Bloggers are a powerful group of people. Their readers can be fiercely loyal, genuinely care for the writer’s opinion and experiences and usually keep coming back for more.
Adding a blogger outreach component to your social media or marketing plan is similar to media relations, but you’re pitching “regular” people, people who found a knack for writing about their passion and building a community around it. Finding the right bloggers interested in your service or product can result in a review, giveaway, general awareness about your offerings and who knows – hopefully even new customers! Original blog posts are great content to link to and add another layer of credibility when offering honest feedback.
If you’re not sure about how to find bloggers for brand partnerships, here are a few starting points for blogger research:
- Good ole’ Google. Search engines are the most obvious jumping off point for doing a broad search. Type in the subject matter with the word “blog” or “blogger”, in addition to a location if that’s important. For example, you may search “Kansas City food blog” or “home restoration blogger.” You’ll find a few blogs on the first or second pages, but I urge you to dig deep through your search results. You never know what you may find on page 14 – a less popular but more approachable blogger who is just as great of a fit as the page one superstar.
- Twitter. Twitter is a blogger playground! You can get a good idea of a blogger’s reach here (if this is the blogger’s primary social channel) and how interactive he or she is with the blog’s community. Even if a blogger isn’t active on this channel, it may lead you to a channel where he or she is more active, like Facebook or Instagram. Similar to the search engine, type in your search phrase, click on “People,” start checking out the bios of your results and go from there.
- Blog rolls. If you find a great blogger, but he or she is not the right fit for your brand, see if there is a blog roll on the site – a list of other bloggers he or she supports, has connections with or who post about the same subject matter. These are already-curated lists that may lead you to an awesome blogger you may not have found otherwise.
- Ask people you know. If you’re looking for a running blogger and have a friend who runs, there’s a good chance he or she follows or knows of a running blogger. This is especially helpful if you’re looking for bloggers outside of your personal interests or in an industry you’re unfamiliar with.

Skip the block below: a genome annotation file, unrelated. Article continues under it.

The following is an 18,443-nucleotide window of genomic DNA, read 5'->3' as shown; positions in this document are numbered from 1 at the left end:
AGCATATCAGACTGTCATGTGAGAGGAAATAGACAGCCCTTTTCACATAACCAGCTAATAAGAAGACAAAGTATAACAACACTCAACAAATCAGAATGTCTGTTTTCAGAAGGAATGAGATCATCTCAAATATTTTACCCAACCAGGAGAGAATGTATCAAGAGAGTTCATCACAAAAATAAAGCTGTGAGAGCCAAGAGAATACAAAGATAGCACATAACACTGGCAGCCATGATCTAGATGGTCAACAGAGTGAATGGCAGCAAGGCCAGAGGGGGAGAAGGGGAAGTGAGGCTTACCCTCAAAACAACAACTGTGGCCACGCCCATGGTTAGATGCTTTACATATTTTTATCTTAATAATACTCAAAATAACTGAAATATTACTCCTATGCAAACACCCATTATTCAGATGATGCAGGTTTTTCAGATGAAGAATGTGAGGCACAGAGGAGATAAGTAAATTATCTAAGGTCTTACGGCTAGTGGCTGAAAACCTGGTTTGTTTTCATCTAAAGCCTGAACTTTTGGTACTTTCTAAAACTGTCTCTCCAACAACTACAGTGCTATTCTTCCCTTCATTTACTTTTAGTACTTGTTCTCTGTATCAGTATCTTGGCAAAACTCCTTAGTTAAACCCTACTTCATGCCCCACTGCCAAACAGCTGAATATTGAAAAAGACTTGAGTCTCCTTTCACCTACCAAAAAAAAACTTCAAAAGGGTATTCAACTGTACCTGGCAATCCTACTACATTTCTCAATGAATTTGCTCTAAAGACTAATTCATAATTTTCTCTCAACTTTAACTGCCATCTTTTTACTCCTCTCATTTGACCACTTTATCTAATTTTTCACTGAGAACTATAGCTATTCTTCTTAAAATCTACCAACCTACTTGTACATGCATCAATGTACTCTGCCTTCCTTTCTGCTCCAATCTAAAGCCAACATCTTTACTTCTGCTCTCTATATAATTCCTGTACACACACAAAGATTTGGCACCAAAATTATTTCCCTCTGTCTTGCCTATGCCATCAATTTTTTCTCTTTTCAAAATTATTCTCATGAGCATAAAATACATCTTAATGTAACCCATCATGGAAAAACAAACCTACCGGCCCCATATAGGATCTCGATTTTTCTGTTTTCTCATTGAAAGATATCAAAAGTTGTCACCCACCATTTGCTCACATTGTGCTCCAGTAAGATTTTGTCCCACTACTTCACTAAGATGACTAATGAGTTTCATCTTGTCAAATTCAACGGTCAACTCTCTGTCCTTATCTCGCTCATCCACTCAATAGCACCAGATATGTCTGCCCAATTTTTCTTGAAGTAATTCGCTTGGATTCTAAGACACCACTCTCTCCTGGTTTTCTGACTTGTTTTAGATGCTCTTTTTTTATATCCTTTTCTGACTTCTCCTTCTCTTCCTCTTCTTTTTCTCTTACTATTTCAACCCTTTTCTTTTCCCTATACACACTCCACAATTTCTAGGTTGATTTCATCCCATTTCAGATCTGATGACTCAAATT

- Blog research platforms. If you have a budget, you can invest in a blog research platform like BlogDash or GroupHigh to help you find and connect with new bloggers.
After doing an hour or two (or five) of blogger research, you’ll probably come up with a list of bloggers you love and some you’re not quite sure about. Before reaching out to anyone or presenting your findings to a client, you’ll need to put in some more research. (It’s worth it, I promise!)
Although a blogger may seem perfect, what if she only writes about products worth more than $200 that she gets to keep and you don’t have anything you can give her? Bloggers are people, too. They like to know you’ve done your research on them, the opportunity you present to him or her makes sense for the blog’s readers and you want to establish a mutually beneficial relationship.
Here are some areas you’ll want to check out before reaching out to bloggers:
- Overall presence and content of the blog – Is the blog well designed and well written? Is the blog primarily text, or is the blogger a fan of using photos and video? Has the writer taken the time to integrate social channels and introduce themselves with an “about me” section? Has he or she written scathing reviews about your company in the past? It’s easy to discern whether a blogger has put time into their online homebase, but it takes a little more reading to determine whether the blogger’s tone, style and previous content also make sense for your target demographic.
- Following – Using a service like Compete.com or Alexa.com may give you general traffic numbers, if the site’s traffic is substantial. Other traffic indicators include a visitor or page visit counter, an average number of comments or social shares or the number of Google community members if it’s hosted on Blogspot. Also, check out the blogger’s social channels to find out the size of the community he or she has and how interactive the blogger is with that community.
- PR info – Does the blogger have a section that clearly defines whether he or she is PR friendly, open to doing giveaways, requires keeping products, only works with products/services that are worth a certain dollar amount or have other guidelines or requirements for pitching? These guidelines are important if you’re on a budget or have limited access to giving away products/services. You also want to work with honest bloggers who follow FTC disclosure guidelines and disclose when they’re offered products in exchange for writing about your relationship.
Blogger research can be intensive, but extremely rewarding, when you find great bloggers to build a fantastic connection with your brand.
Do you have additional tips on how to find bloggers?